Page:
Remote Monitoring of Patients Treated with Oral Anticancer Drugs Improves Patient Care Experience and Optimises Healthcare Resources

In a single-centre, randomised phase III CAPRI study that compared an intervention combining nurse navigator-led follow-up and a smartphone application on top of usual care versus usual care in patients with advanced cancers treated with oral anticancer drugs met its primary endpoint of significant improvement in relative dose intensity (RDI), defined as the ratio of the dose actually delivered over time to the prescribed dose intensity. The CAPRI study showed a positive effect on patient experience of care, decrease of grade ≥3 toxicities, and cost control in terms of days of hospitalisation. The findings are published by Dr. Olivier Mir of the Department of Ambulatory Cancer Care, and Division of Interdisciplinary Patients Care Pathways, Gustave Roussy in Villejuif, France and colleagues on 25 April 2022 in the Nature Medicine.

The authors wrote in the background that remote patient monitoring has long been integrated into the management of chronic conditions with the aim to improve quality of care, to reduce costs and supplement or replace in-hospital care, and to offer convenience and closer management of clinical events. In the field of oncology, retrospective studies have suggested that remote patient monitoring could help in the monitoring of chemotherapy-related adverse events and could improve adherence to oral anticancer drugs. These retrospective studies involved nurse-led follow-up and the use of basic remote monitoring technologies, mostly phone calls and emails. However, a lack of rigorous methodology in such studies has limited the potential impact of these combined strategies.

Oral anticancer drugs represent 17% of approved drugs by US Food and Drug Administration from 2016 to 2020. In contrast with patients receiving intravenous chemotherapies, patients receiving oral anticancer drugs are usually monitored during consultations scheduled less frequently for prescription renewal and dose modifications. In the setting of oral anticancer therapy, the clinical challenges encompass not only the remote management of frequent drug-related or disease-related events and the need to incorporate nurse-led follow-up for optimal care, but also adherence issues, an underestimated cause of toxicity, decreased treatment efficacy and increased costs.

The aim of the CAPRI study was to evaluate an intervention combining a nurse navigator-led follow-up and a mobile application for patients receiving oral anticancer drugs on top of usual care, designed to pursue simultaneously improvement of the patient experience of care, improvement of the health of the target population, and reduction in the per capita cost of healthcare.

The primary endpoint was the RDI. Secondary endpoints included adherence, toxicity, response and survival, quality of life, patient experience and economic estimation of the use of healthcare resources. A longitudinal analysis of the intervention was also pre-planned to study adoption issues by patients and healthcare professionals.

Patients receiving approved oral anticancer drugs were randomised 1:1 to an intervention combining a nurse navigator-led follow-up system and a web portal–smartphone application on top of usual care, or to usual symptom monitoring at the discretion of the treating oncologist, for a duration of 6 months.

In 559 evaluable patients, the RDI was higher in the experimental arm (93.4% versus 89.4%, p = 0.04). The intervention improved the patient experience in terms of the Patient Assessment of Chronic Illness Care score (2.94 versus 2.67, p = 0.01), reduced the days of hospitalisation (2.82 versus 4.44 days, p = 0.02), and decreased treatment-related grade ≥3 toxicities (27.6% versus 36.9%, p = 0.02).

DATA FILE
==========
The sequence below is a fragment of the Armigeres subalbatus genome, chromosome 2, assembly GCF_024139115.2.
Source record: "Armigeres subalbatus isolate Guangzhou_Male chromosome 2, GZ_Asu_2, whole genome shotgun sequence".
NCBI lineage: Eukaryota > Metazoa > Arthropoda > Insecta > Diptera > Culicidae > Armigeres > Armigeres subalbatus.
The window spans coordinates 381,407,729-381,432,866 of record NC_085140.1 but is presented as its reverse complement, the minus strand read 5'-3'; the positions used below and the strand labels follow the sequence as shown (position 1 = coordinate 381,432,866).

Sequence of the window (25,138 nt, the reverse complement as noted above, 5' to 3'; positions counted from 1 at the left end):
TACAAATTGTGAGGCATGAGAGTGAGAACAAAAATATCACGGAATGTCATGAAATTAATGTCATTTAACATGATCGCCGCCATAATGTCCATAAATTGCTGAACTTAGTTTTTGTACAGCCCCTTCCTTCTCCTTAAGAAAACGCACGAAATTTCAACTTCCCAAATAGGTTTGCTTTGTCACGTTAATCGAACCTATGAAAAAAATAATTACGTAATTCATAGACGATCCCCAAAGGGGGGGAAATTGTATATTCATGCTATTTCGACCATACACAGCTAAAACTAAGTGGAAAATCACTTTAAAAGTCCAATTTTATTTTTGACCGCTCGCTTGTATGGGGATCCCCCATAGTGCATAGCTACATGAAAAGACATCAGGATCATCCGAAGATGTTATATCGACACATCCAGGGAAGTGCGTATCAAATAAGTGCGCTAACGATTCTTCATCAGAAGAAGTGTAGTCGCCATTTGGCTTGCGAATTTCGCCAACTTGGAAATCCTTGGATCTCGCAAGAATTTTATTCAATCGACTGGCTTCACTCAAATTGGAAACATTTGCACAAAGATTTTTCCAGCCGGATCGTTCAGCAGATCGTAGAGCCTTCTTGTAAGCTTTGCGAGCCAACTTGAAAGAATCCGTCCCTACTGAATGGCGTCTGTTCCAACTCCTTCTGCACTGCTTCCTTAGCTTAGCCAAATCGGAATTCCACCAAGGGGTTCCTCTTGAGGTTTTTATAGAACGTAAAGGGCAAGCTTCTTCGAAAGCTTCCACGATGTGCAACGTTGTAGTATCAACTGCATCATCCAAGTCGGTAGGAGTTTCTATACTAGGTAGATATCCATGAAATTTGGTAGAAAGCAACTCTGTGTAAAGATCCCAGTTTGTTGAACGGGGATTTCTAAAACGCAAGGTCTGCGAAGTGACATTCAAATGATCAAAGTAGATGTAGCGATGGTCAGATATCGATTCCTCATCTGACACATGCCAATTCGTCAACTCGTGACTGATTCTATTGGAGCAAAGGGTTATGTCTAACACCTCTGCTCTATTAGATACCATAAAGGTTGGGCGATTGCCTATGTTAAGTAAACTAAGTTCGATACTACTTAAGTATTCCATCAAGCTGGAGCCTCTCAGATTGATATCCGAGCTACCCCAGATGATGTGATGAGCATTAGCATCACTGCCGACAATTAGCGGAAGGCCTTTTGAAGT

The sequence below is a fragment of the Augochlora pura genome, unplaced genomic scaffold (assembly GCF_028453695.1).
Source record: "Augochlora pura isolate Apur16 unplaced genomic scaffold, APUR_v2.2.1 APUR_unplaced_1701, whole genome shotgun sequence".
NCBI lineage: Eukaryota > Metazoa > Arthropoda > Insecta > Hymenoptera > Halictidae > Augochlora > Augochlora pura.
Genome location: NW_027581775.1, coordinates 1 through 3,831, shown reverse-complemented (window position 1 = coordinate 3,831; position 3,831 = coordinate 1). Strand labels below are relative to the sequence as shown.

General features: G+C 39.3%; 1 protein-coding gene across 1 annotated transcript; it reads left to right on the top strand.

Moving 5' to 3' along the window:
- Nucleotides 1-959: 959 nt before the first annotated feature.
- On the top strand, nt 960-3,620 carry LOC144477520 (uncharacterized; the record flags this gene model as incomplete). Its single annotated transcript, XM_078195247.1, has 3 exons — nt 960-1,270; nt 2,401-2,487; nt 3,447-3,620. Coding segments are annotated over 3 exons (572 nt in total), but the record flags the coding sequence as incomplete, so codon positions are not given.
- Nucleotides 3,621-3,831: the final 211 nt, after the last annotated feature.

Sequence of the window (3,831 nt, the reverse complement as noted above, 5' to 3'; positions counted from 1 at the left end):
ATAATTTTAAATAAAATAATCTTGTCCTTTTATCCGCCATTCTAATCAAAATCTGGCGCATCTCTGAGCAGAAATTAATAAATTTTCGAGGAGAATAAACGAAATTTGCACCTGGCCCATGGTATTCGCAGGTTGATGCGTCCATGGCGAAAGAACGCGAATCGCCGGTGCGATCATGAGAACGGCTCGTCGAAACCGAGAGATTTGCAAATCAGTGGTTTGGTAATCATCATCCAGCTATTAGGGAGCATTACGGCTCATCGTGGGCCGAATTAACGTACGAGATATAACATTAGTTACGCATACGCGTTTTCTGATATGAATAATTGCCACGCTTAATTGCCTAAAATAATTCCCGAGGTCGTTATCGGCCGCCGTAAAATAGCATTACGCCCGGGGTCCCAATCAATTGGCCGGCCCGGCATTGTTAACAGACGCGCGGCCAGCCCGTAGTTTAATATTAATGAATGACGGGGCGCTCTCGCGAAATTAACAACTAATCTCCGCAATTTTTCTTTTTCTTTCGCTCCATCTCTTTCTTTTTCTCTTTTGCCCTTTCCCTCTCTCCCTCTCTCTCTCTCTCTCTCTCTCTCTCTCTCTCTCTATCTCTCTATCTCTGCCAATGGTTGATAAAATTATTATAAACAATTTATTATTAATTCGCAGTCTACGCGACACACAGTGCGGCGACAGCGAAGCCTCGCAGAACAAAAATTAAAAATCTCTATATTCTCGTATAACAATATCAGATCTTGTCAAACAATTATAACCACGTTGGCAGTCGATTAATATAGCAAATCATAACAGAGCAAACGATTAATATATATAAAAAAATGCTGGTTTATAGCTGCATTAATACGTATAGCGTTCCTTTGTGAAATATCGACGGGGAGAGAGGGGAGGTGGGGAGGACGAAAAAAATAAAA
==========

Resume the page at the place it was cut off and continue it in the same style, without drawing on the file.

The authors commented that the nurse navigator positions were funded by the study budget; however, recent changes in the French healthcare financial laws now allow for the reimbursement of remote monitoring of patients with cancer as other care activities performed in hospitals, making this approach sustainable.

The authors also commented that future directions for the CAPRI programme are possible upgrades of the digital tool, a better identification of the patient subpopulations who derive the most benefit from this programme, and implementation of the programme in specific therapeutic areas. For example, neuro-oncology patients, in whom disease-related cognitive disorders might impair the optimal use of first-line oral treatments (e.g. temozolomide), represent candidates for this approach, and the CAPRI remote monitoring programme has already become a standard of care for neuro-oncology patients at their institution. Future research will also need to address the issue of psychological or emotional secondary outcomes. Furthermore, the development of electronic onco-geriatric evaluations and dedicated programmes for patients included in clinical studies represent fields of application with potentially rapid implementation and possible implementation of electronic patient-reported outcomes.

The authors have also reported the implementation of the CAPRI programme to monitor COVID-19 in patients with cancer, suggesting that nurse navigator-led digital interventions deserve further prospective assessment in other non-oncological conditions.

The study was funded by the French National Research Agency (ANR), the Agence Régionale de Santé (ARS) Ile-de-France, Philanthropia Lombard Odier Foundation, Novartis and AstraZeneca. 


Mir O, Ferrua M, Fourcade A, et al. Digital remote monitoring plus usual care versus usual care in patients treated with oral anticancer agents: the randomized phase 3 CAPRI trial. Nature Medicine; Published online 25 April 2022. DOI: